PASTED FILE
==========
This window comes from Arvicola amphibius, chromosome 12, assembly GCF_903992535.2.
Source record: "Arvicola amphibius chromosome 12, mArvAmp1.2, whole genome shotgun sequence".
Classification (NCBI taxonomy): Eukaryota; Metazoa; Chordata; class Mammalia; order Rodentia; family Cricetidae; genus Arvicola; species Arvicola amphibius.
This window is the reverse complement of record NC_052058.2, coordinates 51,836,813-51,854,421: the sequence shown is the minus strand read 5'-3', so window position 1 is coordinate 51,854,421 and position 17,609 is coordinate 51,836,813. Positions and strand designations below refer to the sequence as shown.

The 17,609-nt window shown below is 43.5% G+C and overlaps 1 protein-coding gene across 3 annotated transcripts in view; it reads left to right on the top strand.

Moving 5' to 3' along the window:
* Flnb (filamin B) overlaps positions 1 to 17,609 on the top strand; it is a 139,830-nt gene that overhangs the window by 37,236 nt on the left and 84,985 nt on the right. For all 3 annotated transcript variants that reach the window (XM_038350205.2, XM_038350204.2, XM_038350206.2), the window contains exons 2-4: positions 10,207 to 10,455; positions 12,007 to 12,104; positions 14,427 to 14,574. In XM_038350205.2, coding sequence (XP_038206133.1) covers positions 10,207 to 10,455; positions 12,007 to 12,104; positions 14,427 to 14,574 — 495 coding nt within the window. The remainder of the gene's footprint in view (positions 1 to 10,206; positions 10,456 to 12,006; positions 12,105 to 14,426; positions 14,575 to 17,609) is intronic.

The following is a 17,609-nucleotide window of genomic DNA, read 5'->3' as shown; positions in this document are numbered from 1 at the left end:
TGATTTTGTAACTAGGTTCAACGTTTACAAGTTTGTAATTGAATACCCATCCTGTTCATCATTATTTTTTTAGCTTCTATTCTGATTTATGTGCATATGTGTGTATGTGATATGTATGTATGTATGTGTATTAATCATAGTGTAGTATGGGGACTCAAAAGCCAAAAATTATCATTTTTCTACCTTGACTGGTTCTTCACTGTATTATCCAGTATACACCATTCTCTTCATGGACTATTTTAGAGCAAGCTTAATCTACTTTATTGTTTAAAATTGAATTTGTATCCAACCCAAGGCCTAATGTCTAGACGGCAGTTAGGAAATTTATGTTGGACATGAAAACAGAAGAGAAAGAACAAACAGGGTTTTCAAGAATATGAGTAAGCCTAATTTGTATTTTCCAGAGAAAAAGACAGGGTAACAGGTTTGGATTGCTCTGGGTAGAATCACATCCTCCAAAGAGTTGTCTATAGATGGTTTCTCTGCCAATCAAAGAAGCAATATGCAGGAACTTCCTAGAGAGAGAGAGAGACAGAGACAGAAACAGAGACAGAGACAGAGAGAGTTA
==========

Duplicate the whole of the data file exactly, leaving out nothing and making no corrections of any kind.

This window comes from Arvicola amphibius, chromosome 12, assembly GCF_903992535.2.
Source record: "Arvicola amphibius chromosome 12, mArvAmp1.2, whole genome shotgun sequence".
Classification (NCBI taxonomy): Eukaryota; Metazoa; Chordata; class Mammalia; order Rodentia; family Cricetidae; genus Arvicola; species Arvicola amphibius.
This window is the reverse complement of record NC_052058.2, coordinates 51,836,813-51,854,421: the sequence shown is the minus strand read 5'-3', so window position 1 is coordinate 51,854,421 and position 17,609 is coordinate 51,836,813. Positions and strand designations below refer to the sequence as shown.

The 17,609-nt window shown below is 43.5% G+C and overlaps 1 protein-coding gene across 3 annotated transcripts in view; it reads left to right on the top strand.

Moving 5' to 3' along the window:
* Flnb (filamin B) overlaps positions 1 to 17,609 on the top strand; it is a 139,830-nt gene that overhangs the window by 37,236 nt on the left and 84,985 nt on the right. For all 3 annotated transcript variants that reach the window (XM_038350205.2, XM_038350204.2, XM_038350206.2), the window contains exons 2-4: positions 10,207 to 10,455; positions 12,007 to 12,104; positions 14,427 to 14,574. In XM_038350205.2, coding sequence (XP_038206133.1) covers positions 10,207 to 10,455; positions 12,007 to 12,104; positions 14,427 to 14,574 — 495 coding nt within the window. The remainder of the gene's footprint in view (positions 1 to 10,206; positions 10,456 to 12,006; positions 12,105 to 14,426; positions 14,575 to 17,609) is intronic.

The following is a 17,609-nucleotide window of genomic DNA, read 5'->3' as shown; positions in this document are numbered from 1 at the left end:
TGATTTTGTAACTAGGTTCAACGTTTACAAGTTTGTAATTGAATACCCATCCTGTTCATCATTATTTTTTTAGCTTCTATTCTGATTTATGTGCATATGTGTGTATGTGATATGTATGTATGTATGTGTATTAATCATAGTGTAGTATGGGGACTCAAAAGCCAAAAATTATCATTTTTCTACCTTGACTGGTTCTTCACTGTATTATCCAGTATACACCATTCTCTTCATGGACTATTTTAGAGCAAGCTTAATCTACTTTATTGTTTAAAATTGAATTTGTATCCAACCCAAGGCCTAATGTCTAGACGGCAGTTAGGAAATTTATGTTGGACATGAAAACAGAAGAGAAAGAACAAACAGGGTTTTCAAGAATATGAGTAAGCCTAATTTGTATTTTCCAGAGAAAAAGACAGGGTAACAGGTTTGGATTGCTCTGGGTAGAATCACATCCTCCAAAGAGTTGTCTATAGATGGTTTCTCTGCCAATCAAAGAAGCAATATGCAGGAACTTCCTAGAGAGAGAGAGAGACAGAGACAGAAACAGAGACAGAGACAGAGAGAGTTA